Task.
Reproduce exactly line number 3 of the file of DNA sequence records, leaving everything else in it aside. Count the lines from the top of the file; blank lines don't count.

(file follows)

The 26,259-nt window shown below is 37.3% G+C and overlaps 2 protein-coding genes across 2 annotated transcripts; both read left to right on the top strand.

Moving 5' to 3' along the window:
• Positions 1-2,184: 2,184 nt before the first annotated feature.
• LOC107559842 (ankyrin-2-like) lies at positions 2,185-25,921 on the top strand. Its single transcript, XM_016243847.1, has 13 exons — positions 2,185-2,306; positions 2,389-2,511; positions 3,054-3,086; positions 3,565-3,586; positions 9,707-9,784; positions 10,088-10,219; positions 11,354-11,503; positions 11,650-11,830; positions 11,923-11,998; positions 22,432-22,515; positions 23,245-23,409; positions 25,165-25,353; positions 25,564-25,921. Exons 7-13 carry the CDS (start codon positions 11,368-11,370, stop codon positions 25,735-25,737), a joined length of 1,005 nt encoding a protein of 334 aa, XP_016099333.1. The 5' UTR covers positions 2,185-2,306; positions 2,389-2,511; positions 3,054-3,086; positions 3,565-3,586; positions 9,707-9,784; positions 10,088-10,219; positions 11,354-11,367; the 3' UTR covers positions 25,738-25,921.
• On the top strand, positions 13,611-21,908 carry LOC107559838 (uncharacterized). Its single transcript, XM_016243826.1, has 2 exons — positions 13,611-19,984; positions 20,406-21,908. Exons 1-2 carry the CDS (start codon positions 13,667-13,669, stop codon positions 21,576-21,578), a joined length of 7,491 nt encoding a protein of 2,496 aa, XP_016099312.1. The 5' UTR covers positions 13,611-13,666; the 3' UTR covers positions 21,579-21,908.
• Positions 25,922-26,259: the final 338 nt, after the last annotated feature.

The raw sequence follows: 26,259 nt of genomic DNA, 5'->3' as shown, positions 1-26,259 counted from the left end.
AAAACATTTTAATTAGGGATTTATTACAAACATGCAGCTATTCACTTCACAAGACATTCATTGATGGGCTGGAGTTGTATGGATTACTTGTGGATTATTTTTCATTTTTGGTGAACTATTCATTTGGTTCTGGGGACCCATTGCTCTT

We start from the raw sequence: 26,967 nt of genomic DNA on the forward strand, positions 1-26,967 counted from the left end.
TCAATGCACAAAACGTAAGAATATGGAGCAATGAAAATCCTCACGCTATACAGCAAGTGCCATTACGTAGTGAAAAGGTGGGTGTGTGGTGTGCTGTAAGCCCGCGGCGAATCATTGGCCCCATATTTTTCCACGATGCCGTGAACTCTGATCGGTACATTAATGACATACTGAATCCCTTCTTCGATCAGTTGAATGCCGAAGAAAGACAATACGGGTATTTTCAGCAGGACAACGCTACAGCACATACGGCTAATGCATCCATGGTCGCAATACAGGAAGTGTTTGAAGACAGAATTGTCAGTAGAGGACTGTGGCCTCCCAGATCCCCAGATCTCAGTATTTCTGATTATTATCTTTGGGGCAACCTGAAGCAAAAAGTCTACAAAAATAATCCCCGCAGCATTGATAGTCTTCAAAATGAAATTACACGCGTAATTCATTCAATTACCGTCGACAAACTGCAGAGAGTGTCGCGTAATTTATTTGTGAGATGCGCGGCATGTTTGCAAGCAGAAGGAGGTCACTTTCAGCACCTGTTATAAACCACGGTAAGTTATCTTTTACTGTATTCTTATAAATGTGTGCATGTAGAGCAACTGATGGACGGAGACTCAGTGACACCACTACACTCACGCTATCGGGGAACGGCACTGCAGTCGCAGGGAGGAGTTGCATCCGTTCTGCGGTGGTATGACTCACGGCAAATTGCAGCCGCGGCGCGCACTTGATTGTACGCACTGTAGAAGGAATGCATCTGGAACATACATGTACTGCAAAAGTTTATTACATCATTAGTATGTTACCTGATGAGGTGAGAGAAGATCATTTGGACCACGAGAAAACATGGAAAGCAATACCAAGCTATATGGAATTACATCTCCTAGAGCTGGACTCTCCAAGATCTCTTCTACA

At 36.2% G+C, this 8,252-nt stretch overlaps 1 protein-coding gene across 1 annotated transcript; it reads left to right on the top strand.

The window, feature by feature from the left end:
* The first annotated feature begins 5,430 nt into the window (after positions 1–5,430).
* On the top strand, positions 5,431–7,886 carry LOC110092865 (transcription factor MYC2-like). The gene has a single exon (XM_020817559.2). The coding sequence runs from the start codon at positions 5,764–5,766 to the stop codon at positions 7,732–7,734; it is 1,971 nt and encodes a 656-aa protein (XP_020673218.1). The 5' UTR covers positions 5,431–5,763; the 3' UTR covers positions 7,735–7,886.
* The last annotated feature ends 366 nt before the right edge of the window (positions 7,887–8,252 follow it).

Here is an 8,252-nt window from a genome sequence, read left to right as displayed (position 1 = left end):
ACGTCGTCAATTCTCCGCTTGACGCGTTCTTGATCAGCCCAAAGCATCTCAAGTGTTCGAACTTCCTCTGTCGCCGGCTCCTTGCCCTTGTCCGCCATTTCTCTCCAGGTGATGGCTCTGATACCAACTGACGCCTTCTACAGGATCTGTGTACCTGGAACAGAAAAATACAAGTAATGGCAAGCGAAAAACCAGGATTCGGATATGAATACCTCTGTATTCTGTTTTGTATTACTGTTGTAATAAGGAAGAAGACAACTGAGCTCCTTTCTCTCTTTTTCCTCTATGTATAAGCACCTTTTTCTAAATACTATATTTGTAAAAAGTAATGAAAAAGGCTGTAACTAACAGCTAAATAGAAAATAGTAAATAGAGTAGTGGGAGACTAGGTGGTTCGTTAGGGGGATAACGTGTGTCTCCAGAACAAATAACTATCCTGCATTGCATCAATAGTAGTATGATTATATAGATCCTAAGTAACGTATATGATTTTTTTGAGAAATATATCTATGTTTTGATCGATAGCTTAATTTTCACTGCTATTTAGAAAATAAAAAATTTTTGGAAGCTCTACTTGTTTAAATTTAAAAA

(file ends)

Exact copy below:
• Positions 1-2,184: 2,184 nt before the first annotated feature.